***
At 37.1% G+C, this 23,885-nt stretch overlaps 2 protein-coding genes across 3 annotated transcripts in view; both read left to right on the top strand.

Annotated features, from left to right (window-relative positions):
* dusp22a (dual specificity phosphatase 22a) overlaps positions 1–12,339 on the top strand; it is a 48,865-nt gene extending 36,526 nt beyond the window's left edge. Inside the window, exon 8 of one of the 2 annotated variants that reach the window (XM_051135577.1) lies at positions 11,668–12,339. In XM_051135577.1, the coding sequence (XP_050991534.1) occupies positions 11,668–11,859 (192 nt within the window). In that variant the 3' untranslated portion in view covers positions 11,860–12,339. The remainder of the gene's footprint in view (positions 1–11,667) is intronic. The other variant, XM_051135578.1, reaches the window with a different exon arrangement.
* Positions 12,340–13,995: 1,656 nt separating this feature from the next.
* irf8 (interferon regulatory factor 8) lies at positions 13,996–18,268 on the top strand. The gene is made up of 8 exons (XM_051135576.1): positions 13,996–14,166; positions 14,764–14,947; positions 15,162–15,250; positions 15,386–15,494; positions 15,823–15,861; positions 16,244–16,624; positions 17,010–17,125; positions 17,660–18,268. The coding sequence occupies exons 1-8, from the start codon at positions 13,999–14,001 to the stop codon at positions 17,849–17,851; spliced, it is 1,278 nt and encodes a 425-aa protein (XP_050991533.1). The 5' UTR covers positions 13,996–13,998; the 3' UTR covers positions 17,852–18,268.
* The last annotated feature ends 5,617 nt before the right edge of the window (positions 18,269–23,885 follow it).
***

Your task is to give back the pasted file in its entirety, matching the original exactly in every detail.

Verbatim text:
At 37.1% G+C, this 23,885-nt stretch overlaps 2 protein-coding genes across 3 annotated transcripts in view; both read left to right on the top strand.

Annotated features, from left to right (window-relative positions):
* dusp22a (dual specificity phosphatase 22a) overlaps positions 1–12,339 on the top strand; it is a 48,865-nt gene extending 36,526 nt beyond the window's left edge. Inside the window, exon 8 of one of the 2 annotated variants that reach the window (XM_051135577.1) lies at positions 11,668–12,339. In XM_051135577.1, the coding sequence (XP_050991534.1) occupies positions 11,668–11,859 (192 nt within the window). In that variant the 3' untranslated portion in view covers positions 11,860–12,339. The remainder of the gene's footprint in view (positions 1–11,667) is intronic. The other variant, XM_051135578.1, reaches the window with a different exon arrangement.
* Positions 12,340–13,995: 1,656 nt separating this feature from the next.
* irf8 (interferon regulatory factor 8) lies at positions 13,996–18,268 on the top strand. The gene is made up of 8 exons (XM_051135576.1): positions 13,996–14,166; positions 14,764–14,947; positions 15,162–15,250; positions 15,386–15,494; positions 15,823–15,861; positions 16,244–16,624; positions 17,010–17,125; positions 17,660–18,268. The coding sequence occupies exons 1-8, from the start codon at positions 13,999–14,001 to the stop codon at positions 17,849–17,851; spliced, it is 1,278 nt and encodes a 425-aa protein (XP_050991533.1). The 5' UTR covers positions 13,996–13,998; the 3' UTR covers positions 17,852–18,268.
* The last annotated feature ends 5,617 nt before the right edge of the window (positions 18,269–23,885 follow it).